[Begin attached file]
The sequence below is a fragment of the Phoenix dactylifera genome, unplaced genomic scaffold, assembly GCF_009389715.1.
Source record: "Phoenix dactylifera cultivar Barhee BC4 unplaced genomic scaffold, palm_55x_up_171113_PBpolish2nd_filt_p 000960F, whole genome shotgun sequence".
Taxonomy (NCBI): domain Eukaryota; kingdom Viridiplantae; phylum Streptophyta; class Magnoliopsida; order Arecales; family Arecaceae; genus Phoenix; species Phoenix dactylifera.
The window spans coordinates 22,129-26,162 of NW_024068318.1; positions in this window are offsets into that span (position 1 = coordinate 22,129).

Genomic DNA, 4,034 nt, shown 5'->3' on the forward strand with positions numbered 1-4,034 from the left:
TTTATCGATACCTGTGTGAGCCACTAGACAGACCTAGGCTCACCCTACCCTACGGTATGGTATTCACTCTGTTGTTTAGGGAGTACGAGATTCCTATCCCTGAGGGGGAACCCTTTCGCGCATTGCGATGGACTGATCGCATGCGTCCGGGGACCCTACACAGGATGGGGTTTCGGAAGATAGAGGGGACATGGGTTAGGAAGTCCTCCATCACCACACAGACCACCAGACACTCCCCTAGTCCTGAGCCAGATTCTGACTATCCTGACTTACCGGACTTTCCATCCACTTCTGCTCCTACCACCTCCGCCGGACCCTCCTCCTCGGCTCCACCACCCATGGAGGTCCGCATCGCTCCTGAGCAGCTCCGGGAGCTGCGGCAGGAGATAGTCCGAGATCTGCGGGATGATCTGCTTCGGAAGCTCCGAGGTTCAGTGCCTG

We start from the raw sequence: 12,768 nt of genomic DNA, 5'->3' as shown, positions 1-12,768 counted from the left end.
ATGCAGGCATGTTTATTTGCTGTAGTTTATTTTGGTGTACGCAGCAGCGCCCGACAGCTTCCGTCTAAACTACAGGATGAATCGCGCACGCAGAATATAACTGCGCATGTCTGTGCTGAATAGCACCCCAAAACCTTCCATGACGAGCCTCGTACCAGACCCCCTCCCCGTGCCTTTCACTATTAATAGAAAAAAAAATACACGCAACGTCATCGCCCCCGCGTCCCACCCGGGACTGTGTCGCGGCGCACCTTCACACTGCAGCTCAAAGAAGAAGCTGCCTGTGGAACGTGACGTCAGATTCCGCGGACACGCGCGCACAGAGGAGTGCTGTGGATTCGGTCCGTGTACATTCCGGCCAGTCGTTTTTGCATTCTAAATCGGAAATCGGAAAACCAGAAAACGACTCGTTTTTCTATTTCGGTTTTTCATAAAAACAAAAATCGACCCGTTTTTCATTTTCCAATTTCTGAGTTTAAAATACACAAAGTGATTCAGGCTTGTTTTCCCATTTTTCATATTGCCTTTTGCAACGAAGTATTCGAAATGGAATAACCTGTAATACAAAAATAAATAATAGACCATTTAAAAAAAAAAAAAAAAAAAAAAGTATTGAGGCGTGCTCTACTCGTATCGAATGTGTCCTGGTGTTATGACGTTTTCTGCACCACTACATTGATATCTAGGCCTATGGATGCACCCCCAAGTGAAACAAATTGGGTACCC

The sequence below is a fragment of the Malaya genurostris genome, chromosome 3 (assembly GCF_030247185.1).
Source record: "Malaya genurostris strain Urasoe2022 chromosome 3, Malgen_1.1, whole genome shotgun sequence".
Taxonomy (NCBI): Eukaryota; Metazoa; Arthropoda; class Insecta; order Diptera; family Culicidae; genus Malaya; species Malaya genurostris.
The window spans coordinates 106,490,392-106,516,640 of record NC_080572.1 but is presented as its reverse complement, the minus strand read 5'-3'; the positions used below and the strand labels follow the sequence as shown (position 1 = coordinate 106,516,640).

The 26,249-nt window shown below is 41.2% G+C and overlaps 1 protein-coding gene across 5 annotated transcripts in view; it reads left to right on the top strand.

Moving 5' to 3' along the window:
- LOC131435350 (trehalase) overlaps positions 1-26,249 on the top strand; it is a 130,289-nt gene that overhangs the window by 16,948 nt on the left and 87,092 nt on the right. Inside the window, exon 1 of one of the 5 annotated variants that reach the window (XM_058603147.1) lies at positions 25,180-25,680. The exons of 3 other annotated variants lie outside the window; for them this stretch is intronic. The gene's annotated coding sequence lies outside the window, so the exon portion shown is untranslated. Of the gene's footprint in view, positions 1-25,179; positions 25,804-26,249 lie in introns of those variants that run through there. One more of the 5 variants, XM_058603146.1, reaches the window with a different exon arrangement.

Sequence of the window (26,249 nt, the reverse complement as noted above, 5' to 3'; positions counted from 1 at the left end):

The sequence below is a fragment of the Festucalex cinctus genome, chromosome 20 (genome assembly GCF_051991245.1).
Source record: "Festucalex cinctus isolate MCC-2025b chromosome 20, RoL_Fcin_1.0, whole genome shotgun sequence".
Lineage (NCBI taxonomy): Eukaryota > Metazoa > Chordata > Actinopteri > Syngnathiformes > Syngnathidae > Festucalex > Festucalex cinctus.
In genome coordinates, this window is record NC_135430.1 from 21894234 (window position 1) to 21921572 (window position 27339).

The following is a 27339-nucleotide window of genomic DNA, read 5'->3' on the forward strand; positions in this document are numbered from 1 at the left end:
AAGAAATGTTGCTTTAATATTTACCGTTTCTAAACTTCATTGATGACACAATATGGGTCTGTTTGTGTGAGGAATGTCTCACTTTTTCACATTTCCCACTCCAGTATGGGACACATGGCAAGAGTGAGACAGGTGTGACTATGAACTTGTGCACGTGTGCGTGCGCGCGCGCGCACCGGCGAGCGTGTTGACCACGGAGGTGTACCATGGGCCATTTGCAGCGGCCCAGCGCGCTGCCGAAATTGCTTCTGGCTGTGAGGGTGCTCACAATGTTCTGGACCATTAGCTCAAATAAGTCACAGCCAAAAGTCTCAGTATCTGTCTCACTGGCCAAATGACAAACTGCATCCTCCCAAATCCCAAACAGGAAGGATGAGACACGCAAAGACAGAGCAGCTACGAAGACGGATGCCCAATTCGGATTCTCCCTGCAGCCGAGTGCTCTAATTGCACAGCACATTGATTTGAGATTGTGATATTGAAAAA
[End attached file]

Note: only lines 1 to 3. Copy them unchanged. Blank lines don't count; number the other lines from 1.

The sequence below is a fragment of the Phoenix dactylifera genome, unplaced genomic scaffold, assembly GCF_009389715.1.
Source record: "Phoenix dactylifera cultivar Barhee BC4 unplaced genomic scaffold, palm_55x_up_171113_PBpolish2nd_filt_p 000960F, whole genome shotgun sequence".
Taxonomy (NCBI): domain Eukaryota; kingdom Viridiplantae; phylum Streptophyta; class Magnoliopsida; order Arecales; family Arecaceae; genus Phoenix; species Phoenix dactylifera.